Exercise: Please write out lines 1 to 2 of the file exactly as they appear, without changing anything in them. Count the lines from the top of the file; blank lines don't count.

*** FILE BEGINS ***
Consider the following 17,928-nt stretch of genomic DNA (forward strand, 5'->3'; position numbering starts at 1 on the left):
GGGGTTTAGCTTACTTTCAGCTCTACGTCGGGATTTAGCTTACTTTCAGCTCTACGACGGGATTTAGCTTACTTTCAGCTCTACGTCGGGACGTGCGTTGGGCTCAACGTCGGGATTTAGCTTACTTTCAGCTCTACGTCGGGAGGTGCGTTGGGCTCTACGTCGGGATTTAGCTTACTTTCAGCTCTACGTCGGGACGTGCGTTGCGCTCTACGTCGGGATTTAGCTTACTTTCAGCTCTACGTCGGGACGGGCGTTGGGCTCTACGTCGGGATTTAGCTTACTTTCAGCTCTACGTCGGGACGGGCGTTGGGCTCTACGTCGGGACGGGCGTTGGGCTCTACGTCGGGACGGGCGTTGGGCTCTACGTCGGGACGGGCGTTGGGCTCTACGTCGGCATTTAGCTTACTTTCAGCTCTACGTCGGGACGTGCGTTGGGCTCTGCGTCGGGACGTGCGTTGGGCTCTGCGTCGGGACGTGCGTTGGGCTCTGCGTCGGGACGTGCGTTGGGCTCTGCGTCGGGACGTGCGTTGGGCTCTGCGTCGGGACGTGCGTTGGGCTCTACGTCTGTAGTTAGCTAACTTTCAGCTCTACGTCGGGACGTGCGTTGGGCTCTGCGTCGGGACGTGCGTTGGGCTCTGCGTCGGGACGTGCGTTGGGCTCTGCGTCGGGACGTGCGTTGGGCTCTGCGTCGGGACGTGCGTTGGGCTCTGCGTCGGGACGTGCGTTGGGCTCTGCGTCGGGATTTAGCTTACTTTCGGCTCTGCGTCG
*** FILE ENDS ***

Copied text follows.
Consider the following 17,928-nt stretch of genomic DNA (forward strand, 5'->3'; position numbering starts at 1 on the left):
GGGGTTTAGCTTACTTTCAGCTCTACGTCGGGATTTAGCTTACTTTCAGCTCTACGACGGGATTTAGCTTACTTTCAGCTCTACGTCGGGACGTGCGTTGGGCTCAACGTCGGGATTTAGCTTACTTTCAGCTCTACGTCGGGAGGTGCGTTGGGCTCTACGTCGGGATTTAGCTTACTTTCAGCTCTACGTCGGGACGTGCGTTGCGCTCTACGTCGGGATTTAGCTTACTTTCAGCTCTACGTCGGGACGGGCGTTGGGCTCTACGTCGGGATTTAGCTTACTTTCAGCTCTACGTCGGGACGGGCGTTGGGCTCTACGTCGGGACGGGCGTTGGGCTCTACGTCGGGACGGGCGTTGGGCTCTACGTCGGGACGGGCGTTGGGCTCTACGTCGGCATTTAGCTTACTTTCAGCTCTACGTCGGGACGTGCGTTGGGCTCTGCGTCGGGACGTGCGTTGGGCTCTGCGTCGGGACGTGCGTTGGGCTCTGCGTCGGGACGTGCGTTGGGCTCTGCGTCGGGACGTGCGTTGGGCTCTGCGTCGGGACGTGCGTTGGGCTCTACGTCTGTAGTTAGCTAACTTTCAGCTCTACGTCGGGACGTGCGTTGGGCTCTGCGTCGGGACGTGCGTTGGGCTCTGCGTCGGGACGTGCGTTGGGCTCTGCGTCGGGACGTGCGTTGGGCTCTGCGTCGGGACGTGCGTTGGGCTCTGCGTCGGGACGTGCGTTGGGCTCTGCGTCGGGATTTAGCTTACTTTCGGCTCTGCGTCG